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disability

Ohio Governor Mike DeWine speaks during a public inauguration ceremony at the Ohio Statehouse, Monday, Jan. 14, 2019, in Columbus.
Ty Greenlees / AP/Dayton Daily News, Pool

Gov. Mike DeWine has appointed the state's first-ever "Americans With Disabilities Act" coordinator to establish the state as a model employer of people with disabilities.

More than 500 people gathered at the Ohio Statehouse Thursday to pressure lawmakers to boost funding for support services for those with developmental disabilities.

The event was organized by the nonprofit group Bridge to Equality, which advocates for people with developmental disabilities.

Bridge to Equality CEO Mark Schlater says thousands of disabled people rely on aides known direct service professionals, or DSPs, to live their everyday lives.

An Ohio advocacy group began distributing placards to improve communication between law enforcement and deaf or hard-of-hearing drivers. 

One weekend in February, Justin Kelley, 33, made the biggest financial commitment of his life: He paid a friend to start custom-building an airboat. He had dreamed of owning one since an early age.

"That's my level playing ground. It's my freedom," Kelley says. Onshore, he uses a walker to get around and a wheelchair at work, because he has cerebral palsy. But on an airboat on a Florida lake? "To me it's the one place that, when I'm in that seat, you don't see that walker. You don't see the chair. ... It's my escape. It's my happy place."

The hashtag #AbledsAreWeird started with a childhood memory that occurred to writer and disability rights activist Imani Barbarin: She was in her community swimming pool when a man threw her crutch into the pool to "help her swim." Naturally, the crutch sank, and she had to fetch it from under water.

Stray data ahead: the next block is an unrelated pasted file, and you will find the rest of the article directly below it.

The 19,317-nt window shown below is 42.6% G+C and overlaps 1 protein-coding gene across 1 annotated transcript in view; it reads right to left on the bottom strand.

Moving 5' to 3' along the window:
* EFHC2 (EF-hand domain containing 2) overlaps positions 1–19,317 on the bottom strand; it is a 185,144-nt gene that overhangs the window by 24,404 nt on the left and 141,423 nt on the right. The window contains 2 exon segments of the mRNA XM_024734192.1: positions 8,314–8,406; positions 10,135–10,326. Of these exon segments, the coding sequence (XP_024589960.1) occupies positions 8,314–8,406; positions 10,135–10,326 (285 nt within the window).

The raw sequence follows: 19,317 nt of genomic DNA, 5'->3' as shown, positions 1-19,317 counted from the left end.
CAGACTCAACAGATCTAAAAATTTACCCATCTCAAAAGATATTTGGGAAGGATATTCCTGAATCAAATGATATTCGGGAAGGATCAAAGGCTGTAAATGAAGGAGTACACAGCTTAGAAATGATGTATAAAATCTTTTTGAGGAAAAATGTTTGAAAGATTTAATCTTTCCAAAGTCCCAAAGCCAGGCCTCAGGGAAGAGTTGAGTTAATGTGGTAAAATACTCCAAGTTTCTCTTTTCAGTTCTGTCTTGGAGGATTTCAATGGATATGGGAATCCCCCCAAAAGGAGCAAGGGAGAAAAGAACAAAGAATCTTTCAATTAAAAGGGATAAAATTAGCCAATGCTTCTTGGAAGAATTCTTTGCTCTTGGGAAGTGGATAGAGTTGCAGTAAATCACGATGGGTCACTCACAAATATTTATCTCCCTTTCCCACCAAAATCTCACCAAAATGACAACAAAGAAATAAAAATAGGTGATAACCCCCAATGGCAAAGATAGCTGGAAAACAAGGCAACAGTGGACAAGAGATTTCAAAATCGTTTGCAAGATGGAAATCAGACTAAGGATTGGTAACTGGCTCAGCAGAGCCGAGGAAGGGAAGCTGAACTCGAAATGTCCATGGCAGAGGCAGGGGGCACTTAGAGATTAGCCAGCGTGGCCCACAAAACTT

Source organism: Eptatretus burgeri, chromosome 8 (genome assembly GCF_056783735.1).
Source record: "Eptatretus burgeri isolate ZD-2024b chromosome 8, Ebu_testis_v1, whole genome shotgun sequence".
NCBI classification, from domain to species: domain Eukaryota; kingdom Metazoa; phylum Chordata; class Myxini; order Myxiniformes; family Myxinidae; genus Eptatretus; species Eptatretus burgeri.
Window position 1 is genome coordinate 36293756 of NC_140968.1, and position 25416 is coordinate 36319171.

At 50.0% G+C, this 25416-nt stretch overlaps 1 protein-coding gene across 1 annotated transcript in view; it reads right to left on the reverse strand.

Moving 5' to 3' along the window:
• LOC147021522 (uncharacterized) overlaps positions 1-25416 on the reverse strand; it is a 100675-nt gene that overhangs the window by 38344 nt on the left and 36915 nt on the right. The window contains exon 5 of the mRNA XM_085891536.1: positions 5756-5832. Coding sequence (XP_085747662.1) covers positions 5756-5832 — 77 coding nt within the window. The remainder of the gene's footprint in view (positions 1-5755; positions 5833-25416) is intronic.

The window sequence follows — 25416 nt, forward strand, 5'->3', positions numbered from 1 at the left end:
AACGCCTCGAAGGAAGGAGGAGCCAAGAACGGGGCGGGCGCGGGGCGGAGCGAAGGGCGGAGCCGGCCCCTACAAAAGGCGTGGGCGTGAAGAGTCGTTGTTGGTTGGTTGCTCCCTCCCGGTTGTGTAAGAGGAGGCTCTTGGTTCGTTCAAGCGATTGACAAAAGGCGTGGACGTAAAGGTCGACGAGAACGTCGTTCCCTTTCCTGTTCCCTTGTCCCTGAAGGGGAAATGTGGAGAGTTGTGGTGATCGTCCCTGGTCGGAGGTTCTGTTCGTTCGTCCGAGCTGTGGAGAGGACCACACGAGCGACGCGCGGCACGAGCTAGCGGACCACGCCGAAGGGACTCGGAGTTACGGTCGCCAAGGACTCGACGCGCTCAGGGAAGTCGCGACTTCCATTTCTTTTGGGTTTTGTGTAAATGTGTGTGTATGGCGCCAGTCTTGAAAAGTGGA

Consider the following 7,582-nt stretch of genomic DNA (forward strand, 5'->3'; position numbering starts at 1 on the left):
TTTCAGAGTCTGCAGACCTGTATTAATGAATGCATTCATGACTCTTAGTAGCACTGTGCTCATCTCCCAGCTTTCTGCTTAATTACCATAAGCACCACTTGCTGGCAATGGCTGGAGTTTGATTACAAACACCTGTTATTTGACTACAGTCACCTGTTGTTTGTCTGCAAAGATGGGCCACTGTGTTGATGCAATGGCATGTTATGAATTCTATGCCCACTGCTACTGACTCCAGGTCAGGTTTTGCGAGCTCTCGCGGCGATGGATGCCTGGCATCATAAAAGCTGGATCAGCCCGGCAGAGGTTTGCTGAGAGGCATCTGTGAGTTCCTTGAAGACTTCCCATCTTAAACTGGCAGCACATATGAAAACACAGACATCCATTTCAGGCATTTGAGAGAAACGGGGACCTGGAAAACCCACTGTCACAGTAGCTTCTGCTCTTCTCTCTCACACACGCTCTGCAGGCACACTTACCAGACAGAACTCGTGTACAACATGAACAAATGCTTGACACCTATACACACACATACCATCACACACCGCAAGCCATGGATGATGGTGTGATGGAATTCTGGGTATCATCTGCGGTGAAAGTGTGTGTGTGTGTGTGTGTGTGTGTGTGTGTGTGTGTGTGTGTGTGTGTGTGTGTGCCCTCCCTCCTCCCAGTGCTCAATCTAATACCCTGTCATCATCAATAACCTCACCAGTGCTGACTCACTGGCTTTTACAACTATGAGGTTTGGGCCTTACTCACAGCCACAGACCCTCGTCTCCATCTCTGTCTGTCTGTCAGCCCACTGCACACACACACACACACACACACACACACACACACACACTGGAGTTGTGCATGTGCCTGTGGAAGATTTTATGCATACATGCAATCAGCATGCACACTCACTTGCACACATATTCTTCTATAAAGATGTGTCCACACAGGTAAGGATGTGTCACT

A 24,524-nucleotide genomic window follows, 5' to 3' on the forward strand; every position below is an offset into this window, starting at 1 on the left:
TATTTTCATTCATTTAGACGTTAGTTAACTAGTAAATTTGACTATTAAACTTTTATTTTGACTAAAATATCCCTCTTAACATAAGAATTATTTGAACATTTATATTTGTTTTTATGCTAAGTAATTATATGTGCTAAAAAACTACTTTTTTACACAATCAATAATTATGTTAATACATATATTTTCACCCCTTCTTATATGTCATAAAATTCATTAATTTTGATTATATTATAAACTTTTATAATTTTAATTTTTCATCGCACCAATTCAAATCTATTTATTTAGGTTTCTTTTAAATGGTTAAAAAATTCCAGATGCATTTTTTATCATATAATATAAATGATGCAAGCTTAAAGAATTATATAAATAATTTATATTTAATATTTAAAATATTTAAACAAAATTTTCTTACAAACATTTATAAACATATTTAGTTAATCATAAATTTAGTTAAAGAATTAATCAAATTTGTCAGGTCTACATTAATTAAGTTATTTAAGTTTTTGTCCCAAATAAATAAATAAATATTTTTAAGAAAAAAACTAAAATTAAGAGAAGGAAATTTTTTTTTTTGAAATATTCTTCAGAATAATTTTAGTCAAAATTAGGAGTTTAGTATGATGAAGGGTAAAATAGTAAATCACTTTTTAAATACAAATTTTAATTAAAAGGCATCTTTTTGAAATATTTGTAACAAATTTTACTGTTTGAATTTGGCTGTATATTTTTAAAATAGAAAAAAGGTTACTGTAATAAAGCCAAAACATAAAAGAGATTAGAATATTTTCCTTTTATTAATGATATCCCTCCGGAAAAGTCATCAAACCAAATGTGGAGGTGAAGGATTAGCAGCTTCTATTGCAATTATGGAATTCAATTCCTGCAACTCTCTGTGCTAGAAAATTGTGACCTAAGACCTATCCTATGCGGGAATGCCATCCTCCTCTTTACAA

Editor's Note: If you're a Walmart greeter — or know someone who is — and would like to share your story with NPR, please reach out to us at tech@npr.org.

If you ask John Combs what his biggest worry is, he'll say: "How will I feed Red?"

Red is actually white. He's a labradoodle rescue, just tall enough for Combs to pet if he reaches over the armrest of his wheelchair. Combs, 42, has cerebral palsy. He has difficulty speaking. But he has no difficulty saying the line most Americans have heard at least once: "Welcome to Walmart!"

Disability Representation

Jan 25, 2019
Baby in crib
Paul Goyette / Wikimedia Commons

In central Ohio, minority representation within the special needs community is lacking.

One out of every four black people in central Ohio is affected by Down Syndrome, and only about twenty percent of those affected are engaged in the community at the Down Syndrome Association.

So why the lack of diversity, and how is this impacting minorities that have disabilities?

Today on All Sides, disability representation. 

John Minchillo / Associated Press

Nearly a quarter of all Ohio adults have some type of disability, and voting can be a difficult process for some of them. But there are things that are being done to make it easier for Ohioans with disabilities to cast ballots.

It was a hot day at the zoo when Jordan Carlson's son, who has motor-planning delays, got thirsty. "We went to the snack bar and found out they had a 'no straw' policy," Carlson says. "It was a hot day and he couldn't drink."

Pxhere

Federal law requires students with disabilities to spend as much time as possible in general education classrooms, but a study from Ohio State University has found that’s not happening in Ohio, or the rest of the country.

Ohio Gov. John Kasich
Gage Skidmore / Flickr

Gov. John Kasich signed an executive order on Friday that will emphasize the use of technology to assist Ohioans with disabilities when the state evaluates their needs. 

Adora Namigadde / WOSU

Jeremy Petrovich sits in a wheelchair at the base of a 44-foot wall. He slowly slips on black and green climbing shoes and pats chalk dust onto his hands.

Ohio Hospital for Psychiatry

Disability Rights Ohio released a report this week calling attention to Ohio Hospital for Psychiatry's violations of treatment standards and patient safety – including allegations of physical and sexual abuse.

Being a medical student or resident is hard enough, but what if you have a disability that adds to the challenge?

The Ohio State University

An Ohio State University survey shows that sexual assault of female students is more prevalent for students with disabilities than those without. The sexual misconduct survey taken last year mirrors some of the results of a recent national survey on college campuses.

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